If power’s effect on voice is moderated by the ways people view hierarchy in social situations, then this effect is not simply the product of objective power positions and risks but also contains a social– cognitive component. This moderating effect points to the ways people categorise themselves with respect to their groups and explains how power dynamics may be altered on the basis of individual attitudes (Sidanius & Pratto, 1999). This has implications for any theory of the effects of power and calls for a view of power not only as a resource and status variable but as one that describes global views of how society is (or should be) structured. It’s helpful, and hopeful to remember that dominance orientations have a degree of plasticity and are therefore not static.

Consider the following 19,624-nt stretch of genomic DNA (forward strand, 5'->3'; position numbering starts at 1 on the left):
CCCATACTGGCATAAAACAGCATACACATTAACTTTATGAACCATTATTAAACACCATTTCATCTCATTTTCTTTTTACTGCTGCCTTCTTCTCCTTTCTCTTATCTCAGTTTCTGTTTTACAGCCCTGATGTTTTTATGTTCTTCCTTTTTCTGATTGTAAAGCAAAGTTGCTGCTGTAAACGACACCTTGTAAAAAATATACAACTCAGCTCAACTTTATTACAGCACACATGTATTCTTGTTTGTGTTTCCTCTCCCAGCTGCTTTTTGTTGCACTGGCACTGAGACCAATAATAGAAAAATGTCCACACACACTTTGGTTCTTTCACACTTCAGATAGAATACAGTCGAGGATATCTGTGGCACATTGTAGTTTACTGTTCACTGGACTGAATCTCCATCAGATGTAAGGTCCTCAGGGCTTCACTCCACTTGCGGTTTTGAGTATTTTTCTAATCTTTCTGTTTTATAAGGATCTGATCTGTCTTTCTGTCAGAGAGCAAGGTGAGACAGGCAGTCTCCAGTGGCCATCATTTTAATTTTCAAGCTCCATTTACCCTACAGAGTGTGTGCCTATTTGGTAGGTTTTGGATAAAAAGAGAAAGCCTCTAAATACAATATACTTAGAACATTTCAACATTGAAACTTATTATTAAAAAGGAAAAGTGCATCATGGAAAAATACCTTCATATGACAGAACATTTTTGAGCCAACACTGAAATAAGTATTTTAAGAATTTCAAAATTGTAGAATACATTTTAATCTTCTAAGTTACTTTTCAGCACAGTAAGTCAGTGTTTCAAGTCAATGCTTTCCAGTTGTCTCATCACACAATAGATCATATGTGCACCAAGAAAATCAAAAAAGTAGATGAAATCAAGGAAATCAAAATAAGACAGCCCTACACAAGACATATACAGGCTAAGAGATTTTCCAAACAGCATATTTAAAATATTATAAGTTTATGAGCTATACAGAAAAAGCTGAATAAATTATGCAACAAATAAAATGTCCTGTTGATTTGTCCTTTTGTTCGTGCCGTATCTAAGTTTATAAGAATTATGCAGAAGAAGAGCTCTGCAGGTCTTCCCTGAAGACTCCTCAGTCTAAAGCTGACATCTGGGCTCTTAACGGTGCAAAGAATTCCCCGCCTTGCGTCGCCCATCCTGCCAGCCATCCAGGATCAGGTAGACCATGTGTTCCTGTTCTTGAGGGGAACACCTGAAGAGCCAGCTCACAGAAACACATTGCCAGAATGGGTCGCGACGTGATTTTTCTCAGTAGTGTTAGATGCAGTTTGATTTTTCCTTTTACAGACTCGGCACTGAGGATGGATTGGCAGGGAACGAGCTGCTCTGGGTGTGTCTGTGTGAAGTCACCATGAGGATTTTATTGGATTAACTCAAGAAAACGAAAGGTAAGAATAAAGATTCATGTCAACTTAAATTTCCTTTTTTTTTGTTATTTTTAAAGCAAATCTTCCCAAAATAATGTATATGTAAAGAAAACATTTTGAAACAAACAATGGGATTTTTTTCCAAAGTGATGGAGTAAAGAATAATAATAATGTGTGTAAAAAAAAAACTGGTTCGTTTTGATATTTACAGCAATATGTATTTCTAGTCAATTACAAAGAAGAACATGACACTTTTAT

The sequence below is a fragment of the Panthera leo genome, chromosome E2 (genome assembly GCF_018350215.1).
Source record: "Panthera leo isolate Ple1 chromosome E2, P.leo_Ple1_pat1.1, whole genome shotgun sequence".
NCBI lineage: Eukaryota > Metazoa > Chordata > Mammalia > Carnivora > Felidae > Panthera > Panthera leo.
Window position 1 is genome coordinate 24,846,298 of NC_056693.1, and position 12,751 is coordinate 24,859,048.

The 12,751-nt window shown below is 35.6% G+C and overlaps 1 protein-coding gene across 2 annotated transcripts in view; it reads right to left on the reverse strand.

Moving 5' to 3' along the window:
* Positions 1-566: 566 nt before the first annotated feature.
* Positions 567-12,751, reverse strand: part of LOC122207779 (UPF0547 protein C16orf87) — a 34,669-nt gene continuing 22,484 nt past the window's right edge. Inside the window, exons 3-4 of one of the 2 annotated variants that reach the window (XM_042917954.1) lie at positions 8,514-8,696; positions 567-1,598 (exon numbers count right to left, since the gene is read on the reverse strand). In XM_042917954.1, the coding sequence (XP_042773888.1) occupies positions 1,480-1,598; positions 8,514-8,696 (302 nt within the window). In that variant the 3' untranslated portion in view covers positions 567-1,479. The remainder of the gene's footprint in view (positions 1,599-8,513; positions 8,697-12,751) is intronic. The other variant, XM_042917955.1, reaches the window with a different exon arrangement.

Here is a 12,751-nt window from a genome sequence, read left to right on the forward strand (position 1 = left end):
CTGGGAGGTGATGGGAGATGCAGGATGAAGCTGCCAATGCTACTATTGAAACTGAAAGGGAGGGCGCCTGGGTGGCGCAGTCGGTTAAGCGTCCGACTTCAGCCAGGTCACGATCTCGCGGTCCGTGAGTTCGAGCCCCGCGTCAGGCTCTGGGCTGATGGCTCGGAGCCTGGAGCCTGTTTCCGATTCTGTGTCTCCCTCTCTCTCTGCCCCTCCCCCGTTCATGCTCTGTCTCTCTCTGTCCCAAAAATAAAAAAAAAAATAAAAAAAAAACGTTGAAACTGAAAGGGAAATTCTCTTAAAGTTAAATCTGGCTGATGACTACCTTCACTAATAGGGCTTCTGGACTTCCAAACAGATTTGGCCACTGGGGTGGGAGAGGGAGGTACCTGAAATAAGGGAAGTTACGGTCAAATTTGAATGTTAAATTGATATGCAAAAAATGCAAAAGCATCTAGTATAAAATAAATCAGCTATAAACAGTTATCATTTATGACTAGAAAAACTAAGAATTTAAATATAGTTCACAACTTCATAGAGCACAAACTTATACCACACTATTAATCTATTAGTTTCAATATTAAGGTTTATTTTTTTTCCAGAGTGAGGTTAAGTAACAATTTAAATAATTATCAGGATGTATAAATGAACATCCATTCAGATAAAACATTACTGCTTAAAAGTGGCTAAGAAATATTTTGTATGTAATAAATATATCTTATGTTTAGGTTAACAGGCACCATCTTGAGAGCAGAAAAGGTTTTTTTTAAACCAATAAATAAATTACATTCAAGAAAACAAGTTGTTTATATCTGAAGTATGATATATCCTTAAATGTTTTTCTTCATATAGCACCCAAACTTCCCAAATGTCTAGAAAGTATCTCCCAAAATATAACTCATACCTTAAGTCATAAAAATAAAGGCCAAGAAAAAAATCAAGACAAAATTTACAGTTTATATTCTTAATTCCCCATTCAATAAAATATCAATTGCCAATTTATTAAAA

If a manager were trying to promote equal participation in a group, research suggest that part of his or her task would require promoting an egalitarian climate within the organisation, one that provides not only a structural possibility for voice but also a group ethic that deemphasizes the dominance of some actors over others. The ability to do this would be contingent on the plasticity of SDO. How people voice their concerns in groups must move beyond simply observing participation programs and interventions. Even when participation is allowed, and even encouraged through incentives, people may refrain from giving their opinions owing to group and cognitive factors that are extrinsic to the content of the group task (Bedeian, 2002; Keltner et al., 2000). Briefly put, speaking up is not an automatic result of removing barriers to expression but often requires the right kind of social and attitudinal framework to nurture expression.